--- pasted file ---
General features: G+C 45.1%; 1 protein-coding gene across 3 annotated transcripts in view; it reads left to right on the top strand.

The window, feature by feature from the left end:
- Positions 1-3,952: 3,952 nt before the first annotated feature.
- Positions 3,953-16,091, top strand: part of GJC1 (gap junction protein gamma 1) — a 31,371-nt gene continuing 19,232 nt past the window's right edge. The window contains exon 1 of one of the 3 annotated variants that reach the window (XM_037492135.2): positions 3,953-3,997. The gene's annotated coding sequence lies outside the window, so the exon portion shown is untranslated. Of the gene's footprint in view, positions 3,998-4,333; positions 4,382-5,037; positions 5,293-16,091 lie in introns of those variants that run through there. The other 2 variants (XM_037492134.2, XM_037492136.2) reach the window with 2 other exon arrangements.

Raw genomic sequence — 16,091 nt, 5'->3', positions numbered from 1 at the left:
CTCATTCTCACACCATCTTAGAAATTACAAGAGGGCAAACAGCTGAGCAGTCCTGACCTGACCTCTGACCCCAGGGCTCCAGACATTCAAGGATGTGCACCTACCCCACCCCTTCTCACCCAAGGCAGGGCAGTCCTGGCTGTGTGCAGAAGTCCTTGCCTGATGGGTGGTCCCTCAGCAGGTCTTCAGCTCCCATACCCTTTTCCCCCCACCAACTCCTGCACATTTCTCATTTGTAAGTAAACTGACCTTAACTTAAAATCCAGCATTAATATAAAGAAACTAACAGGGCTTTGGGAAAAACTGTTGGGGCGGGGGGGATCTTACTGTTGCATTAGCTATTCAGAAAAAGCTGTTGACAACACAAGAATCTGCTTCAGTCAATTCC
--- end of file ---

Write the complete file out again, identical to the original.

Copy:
General features: G+C 45.1%; 1 protein-coding gene across 3 annotated transcripts in view; it reads left to right on the top strand.

The window, feature by feature from the left end:
- Positions 1-3,952: 3,952 nt before the first annotated feature.
- Positions 3,953-16,091, top strand: part of GJC1 (gap junction protein gamma 1) — a 31,371-nt gene continuing 19,232 nt past the window's right edge. The window contains exon 1 of one of the 3 annotated variants that reach the window (XM_037492135.2): positions 3,953-3,997. The gene's annotated coding sequence lies outside the window, so the exon portion shown is untranslated. Of the gene's footprint in view, positions 3,998-4,333; positions 4,382-5,037; positions 5,293-16,091 lie in introns of those variants that run through there. The other 2 variants (XM_037492134.2, XM_037492136.2) reach the window with 2 other exon arrangements.

Raw genomic sequence — 16,091 nt, 5'->3', positions numbered from 1 at the left:
CTCATTCTCACACCATCTTAGAAATTACAAGAGGGCAAACAGCTGAGCAGTCCTGACCTGACCTCTGACCCCAGGGCTCCAGACATTCAAGGATGTGCACCTACCCCACCCCTTCTCACCCAAGGCAGGGCAGTCCTGGCTGTGTGCAGAAGTCCTTGCCTGATGGGTGGTCCCTCAGCAGGTCTTCAGCTCCCATACCCTTTTCCCCCCACCAACTCCTGCACATTTCTCATTTGTAAGTAAACTGACCTTAACTTAAAATCCAGCATTAATATAAAGAAACTAACAGGGCTTTGGGAAAAACTGTTGGGGCGGGGGGGATCTTACTGTTGCATTAGCTATTCAGAAAAAGCTGTTGACAACACAAGAATCTGCTTCAGTCAATTCC